Federal Education Minister Dan Tehan has announced the Australian government will undertake a substantial reshaping of the university sector to make young graduates ready for the future economic environment after the CCP virus pandemic.
Acknowledging that Australia is facing the most significant economic shock since the Great Depression, Tehan noted the federal government wants students set up for job success.
“… If graduates succeed, they will power an economic recovery that benefits all Australians,” Tehan said at the National Press Club on June 19.
To help achieve this the government will create an additional 39,000 university placements by 2023, and 100,000 placements by 2030.
To pay for the university placements the government will change how much students and the Commonwealth contributes to their education costs so that it is equal to the cost of teaching the degree.
New students studying:
- Teaching, nursing, clinical psychology, English, and languages will now pay 46 percent less.
- Agriculture and maths will now pay 62 percent less.
- Science, health, architecture, environmental science, IT, and engineering will pay 20 percent less.
To compensate for this structural change, new students studying:
- Law and commerce will pay 28 percent more.
- Humanities will pay 113 percent more.
“The changes are based at a unit level, not a degree level. This means that students studying arts can still reduce their total student contribution by choosing electives in subjects like mathematics, English, science, and IT within their degree,” Tehan said.
However, there will be no changes to the fee structure for medical, dental, and veterinary science students.
The government will also provide incentives for studying graduate areas like teaching, nursing, agriculture, STEM, and IT.
“We are encouraging students to embrace diversity and not think about their education as a siloed degree. So if you want to study history, also think about studying teaching. If you want to study philosophy, also think about studying a language. If you want to study law, also think about studying IT,” said Tehan.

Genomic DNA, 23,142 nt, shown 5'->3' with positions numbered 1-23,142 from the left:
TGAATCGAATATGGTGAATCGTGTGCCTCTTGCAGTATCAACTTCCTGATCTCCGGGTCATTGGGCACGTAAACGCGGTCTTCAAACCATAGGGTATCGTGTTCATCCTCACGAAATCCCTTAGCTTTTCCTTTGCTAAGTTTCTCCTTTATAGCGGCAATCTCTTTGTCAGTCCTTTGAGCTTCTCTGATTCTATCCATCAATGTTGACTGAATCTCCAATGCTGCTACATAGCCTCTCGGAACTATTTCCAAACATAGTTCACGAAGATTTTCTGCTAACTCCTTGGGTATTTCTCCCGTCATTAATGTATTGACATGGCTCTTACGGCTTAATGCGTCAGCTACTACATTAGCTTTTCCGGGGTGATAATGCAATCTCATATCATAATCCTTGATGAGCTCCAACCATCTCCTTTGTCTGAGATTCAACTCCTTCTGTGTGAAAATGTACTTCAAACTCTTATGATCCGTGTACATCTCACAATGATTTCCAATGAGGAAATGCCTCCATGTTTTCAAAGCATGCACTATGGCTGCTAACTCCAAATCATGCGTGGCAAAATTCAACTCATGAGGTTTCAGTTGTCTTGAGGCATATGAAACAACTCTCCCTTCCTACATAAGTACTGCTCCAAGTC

Current students will not be subject to the fee change.
Job Readiness Post Pandemic Driving the Change
Utilising projections made prior to the CCP (Chinese Communist Party) virus pandemic–commonly known as novel coronavirus—education minister Dan Tehan said the federal government was aware that over the next five years the overwhelming majority of new jobs would require tertiary qualifications.
The projections also noted that 62 percent of Australia’s employment growth would be in the areas of health care, science and technology, education, and the construction sector.
The course fee restructure aims to help young Australians be job-ready in the post-CCP virus pandemic economic environment.
“A job is more than a vehicle to earn money. It provides a sense of self and a means to contribute to your family, your community, and the nation,” the education minister said.
“Universities must teach Australians the skills needed to succeed in the jobs of the future,” he continued.
Tehan noted that students will still pay less for their degrees in Australia than they would for a similar degree in countries like the United States or the UK.
“In total, we expect that 60 percent of students will see a reduction or no change in their student contribution,” said Tehan.